I’ve been a proponent of climate change for nearly all my life. I am by no means considered a “tree hugger” but I do my part to salvage items for re-purposing, am mindful of my consumer spending and usage habits, and recycle plastics and other items as often as possible. In reading an article about global container shipping in Tradewinds, I started to think about other areas of carbon footprints and its potentially devasting effects on climate change. Whether you think climate change is a hoax or an absolute, it doesn’t change the fact that we can be more mindful about how we spend the natural resources afforded to us by our planet.
The article talks about new technologies in the container shipping industry and how the virus has spotlighted a renewed mandate to reduce carbon emissions in this particular industry. Victor Restis, president of one of Greece’s largest shipping enterprises, commented that the shipping industry is under an aggressive goal of reducing it carbon levels to half of what it was pre-COVID-19. Mr. Restis goes on to offer a few ways the global shipping industry can reach those goals. The first is technology. This is really a non-brainer. Technology offers society new efficiencies to make previously daunting tasks very easy. Integrating automation and artificial intelligence in how global shipping is conducted seems like a natural progression.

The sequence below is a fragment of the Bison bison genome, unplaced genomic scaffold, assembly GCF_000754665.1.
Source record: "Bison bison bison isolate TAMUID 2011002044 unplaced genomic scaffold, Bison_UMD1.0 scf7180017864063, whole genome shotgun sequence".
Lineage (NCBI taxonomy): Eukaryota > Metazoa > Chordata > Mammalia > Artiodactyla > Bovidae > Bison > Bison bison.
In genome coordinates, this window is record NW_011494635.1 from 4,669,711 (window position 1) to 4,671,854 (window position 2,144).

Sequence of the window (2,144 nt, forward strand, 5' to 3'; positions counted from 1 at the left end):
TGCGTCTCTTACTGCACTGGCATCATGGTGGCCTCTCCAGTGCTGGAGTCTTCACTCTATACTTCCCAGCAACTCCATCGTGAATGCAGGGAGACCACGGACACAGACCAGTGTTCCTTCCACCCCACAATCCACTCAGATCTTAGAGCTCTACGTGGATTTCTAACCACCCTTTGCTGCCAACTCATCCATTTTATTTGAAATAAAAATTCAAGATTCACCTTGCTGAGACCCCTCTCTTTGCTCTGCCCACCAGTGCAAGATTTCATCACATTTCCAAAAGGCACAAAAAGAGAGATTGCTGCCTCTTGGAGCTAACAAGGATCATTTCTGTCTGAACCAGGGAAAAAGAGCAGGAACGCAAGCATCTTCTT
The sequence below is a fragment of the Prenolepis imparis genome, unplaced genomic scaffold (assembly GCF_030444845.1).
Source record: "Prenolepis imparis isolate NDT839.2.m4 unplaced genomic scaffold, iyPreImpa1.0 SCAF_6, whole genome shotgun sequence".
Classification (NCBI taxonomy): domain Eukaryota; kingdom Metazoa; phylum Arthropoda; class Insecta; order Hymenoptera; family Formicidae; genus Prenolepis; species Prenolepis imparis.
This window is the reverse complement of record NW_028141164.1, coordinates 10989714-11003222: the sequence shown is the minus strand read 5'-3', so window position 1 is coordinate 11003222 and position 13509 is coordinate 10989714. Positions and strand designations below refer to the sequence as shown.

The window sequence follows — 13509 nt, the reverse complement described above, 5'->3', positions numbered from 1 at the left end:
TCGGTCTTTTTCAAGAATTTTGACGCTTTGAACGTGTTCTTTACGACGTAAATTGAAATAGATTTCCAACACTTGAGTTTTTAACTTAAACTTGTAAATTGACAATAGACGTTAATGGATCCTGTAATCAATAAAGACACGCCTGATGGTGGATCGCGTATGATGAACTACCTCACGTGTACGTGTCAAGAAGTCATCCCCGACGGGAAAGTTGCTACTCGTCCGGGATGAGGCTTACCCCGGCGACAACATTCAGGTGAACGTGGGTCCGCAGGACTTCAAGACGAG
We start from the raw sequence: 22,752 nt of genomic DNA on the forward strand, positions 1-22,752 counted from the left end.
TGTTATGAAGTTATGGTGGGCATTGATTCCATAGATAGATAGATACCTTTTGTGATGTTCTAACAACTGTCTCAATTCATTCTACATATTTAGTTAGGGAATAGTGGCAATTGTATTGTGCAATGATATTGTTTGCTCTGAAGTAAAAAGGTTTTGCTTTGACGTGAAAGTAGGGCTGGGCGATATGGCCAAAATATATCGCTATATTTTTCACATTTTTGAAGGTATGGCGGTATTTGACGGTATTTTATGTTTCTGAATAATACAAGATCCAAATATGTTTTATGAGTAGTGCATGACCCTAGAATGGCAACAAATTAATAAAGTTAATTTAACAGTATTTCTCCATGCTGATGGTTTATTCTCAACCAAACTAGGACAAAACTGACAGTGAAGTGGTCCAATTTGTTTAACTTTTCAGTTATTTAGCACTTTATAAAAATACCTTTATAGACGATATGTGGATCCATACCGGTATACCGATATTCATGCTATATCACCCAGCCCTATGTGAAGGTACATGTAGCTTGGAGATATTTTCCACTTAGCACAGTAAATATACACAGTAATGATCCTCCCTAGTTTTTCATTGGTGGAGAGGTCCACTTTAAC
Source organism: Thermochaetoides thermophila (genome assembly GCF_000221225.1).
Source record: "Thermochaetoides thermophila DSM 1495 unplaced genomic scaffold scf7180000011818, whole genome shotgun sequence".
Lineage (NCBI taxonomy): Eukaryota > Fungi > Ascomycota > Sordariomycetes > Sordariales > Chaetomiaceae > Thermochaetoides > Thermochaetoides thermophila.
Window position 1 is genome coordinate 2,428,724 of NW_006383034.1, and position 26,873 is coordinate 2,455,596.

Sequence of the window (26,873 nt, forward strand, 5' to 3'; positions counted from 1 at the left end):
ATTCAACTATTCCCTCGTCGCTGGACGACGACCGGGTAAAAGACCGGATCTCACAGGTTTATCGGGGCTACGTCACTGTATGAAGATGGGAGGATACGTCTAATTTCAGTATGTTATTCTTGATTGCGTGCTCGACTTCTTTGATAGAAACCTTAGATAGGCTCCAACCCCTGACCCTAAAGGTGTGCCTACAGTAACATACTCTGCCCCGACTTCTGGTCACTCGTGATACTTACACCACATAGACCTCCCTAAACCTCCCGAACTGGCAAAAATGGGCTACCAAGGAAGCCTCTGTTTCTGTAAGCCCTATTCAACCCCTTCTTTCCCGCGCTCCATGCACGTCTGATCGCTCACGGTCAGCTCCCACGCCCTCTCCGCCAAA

The second is an interesting concept and one that requires companies to give up a bit of profit for the sake of the greater good. Slow steaming is a term within the industry that means slowing down the speed in which a vessel travel. Slow steaming saves on fuel, emits fewer carbon emissions, but means that vessels take longer to reach port. Mr. Restis goes on to comment that implementing a standard of slow steam travel will help in meeting its carbon emission reduction goals, but also requires all parties to come to the table and agree on new terms that are implemented fairly.
Ships are responsible for more than 18% of global air pollutants yet is the world’s most carbon efficient form of transporting goods. I think slow steaming has something to do with that. Shipping is far more efficient than road or air transport and are still taking every precaution to reduce their numbers by 50% in the next 30 years. This will be interesting to following in the coming months, years to see what new processes are implemented.